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Chin Med J (Engl). 2011 Jul;124(14):2158-61.

Fluoxetine ameliorates symptoms of refractory chronic prostatitis/chronic pelvic pain syndrome.

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  • 1Department of Urology, First Affiliated Hospital, Zhejiang University School of Medicine, Hangzhou, Zhejiang 310003, China.



Category III chronic prostatitis/chronic pelvic pain syndrome (CP/CPPS) is a common syndrome of unclear etiology with significant impact on quality of life. Because the outcomes of multiple therapies for CP/CPPS have been far from approving, the possible psychological factors have been considered to play an important role in CP/CPPS. Based on this, we investigated the role of antidepressant drug (fluoxetine) in men with refractory CP/CPPS.


In this study, 42 men diagnosed with refractory CP/CPPS without response to standard therapy (include multiple antibiotic courses and α-blockers) were referred for fluoxetine therapy. All patients received fluoxetine (20 mg/d) for three months and were clinically evaluated before (baseline), and after 4, 8 and 12 weeks of therapy. The evaluation included a National Institutes of Health-chronic prostatitis symptom index (NIH-CPSI) and a Beck depression inventory (BDI) questionnaire. Moreover, the subjective global assessment (SGA) was assessed at the 4th, 8th and 12th week of therapy.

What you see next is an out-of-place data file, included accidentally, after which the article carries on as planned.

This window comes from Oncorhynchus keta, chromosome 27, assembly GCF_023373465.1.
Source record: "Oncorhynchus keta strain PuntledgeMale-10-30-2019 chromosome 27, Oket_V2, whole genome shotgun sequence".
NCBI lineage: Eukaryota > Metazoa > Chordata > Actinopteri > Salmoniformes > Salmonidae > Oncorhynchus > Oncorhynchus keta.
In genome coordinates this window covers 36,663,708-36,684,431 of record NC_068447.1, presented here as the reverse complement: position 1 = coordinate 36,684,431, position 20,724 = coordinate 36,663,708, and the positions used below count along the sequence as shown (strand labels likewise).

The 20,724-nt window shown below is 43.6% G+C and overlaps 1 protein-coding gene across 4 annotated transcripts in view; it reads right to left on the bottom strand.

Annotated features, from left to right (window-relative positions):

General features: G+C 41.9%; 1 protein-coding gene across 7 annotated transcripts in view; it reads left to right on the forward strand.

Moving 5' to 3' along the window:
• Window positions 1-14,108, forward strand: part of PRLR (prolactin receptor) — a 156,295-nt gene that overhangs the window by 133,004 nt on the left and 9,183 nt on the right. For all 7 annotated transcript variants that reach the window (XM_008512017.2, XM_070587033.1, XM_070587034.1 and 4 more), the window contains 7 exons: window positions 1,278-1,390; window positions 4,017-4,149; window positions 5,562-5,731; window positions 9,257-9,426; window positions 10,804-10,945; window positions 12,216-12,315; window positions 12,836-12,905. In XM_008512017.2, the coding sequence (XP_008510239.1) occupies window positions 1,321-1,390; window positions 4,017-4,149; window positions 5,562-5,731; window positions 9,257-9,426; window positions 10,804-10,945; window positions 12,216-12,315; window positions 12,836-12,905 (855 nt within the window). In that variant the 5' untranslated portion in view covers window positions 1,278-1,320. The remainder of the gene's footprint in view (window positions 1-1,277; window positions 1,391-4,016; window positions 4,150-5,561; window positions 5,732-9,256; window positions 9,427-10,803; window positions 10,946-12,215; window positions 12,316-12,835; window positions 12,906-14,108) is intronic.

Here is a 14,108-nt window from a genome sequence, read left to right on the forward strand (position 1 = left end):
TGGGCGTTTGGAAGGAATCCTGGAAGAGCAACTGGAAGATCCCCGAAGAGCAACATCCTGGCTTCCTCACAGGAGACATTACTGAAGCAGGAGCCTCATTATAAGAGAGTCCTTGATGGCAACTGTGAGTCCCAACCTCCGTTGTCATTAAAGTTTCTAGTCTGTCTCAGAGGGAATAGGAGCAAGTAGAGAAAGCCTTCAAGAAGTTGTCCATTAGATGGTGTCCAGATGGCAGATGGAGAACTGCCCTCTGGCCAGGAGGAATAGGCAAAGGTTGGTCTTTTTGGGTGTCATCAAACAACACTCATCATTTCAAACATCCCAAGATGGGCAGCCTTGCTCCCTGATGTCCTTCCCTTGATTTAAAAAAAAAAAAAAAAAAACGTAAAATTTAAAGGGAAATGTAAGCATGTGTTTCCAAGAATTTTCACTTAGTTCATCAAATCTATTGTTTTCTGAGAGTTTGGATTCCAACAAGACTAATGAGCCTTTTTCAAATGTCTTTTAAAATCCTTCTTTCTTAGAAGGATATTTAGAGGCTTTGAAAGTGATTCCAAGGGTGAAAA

Significant decreases were observed for total NIH-CPSI (28.55 to 9.29), NIH-CPSI pain (14.69 to 5.19), NIH-CPSI urinary (4.95 to 1.88), NIH-CPSI quality of life (8.83 to 2.20), and BDI (34.67 to 13.95) scores compared with baseline, all P values < 0.05. Twenty-nine (69.05%) reported marked improvement on the subjective global assessment and 33 (78.57%) had a greater than 50% decrease in NIH-CPSI at the end of therapy (12th week). At the same time, the Pearson correlation coefficient analysis demonstrated a positive correlation between BDI score and each CPSI score. No adverse events were reported in this study.


Fluoxetine appears to be a safe and effective treatment in improving symptoms in, and the quality of life of, men with difficult CP/CPPS. Moreover, amelioration of difficult CP/CPPS-related symptoms could be related to a decrease in depressive symptoms.

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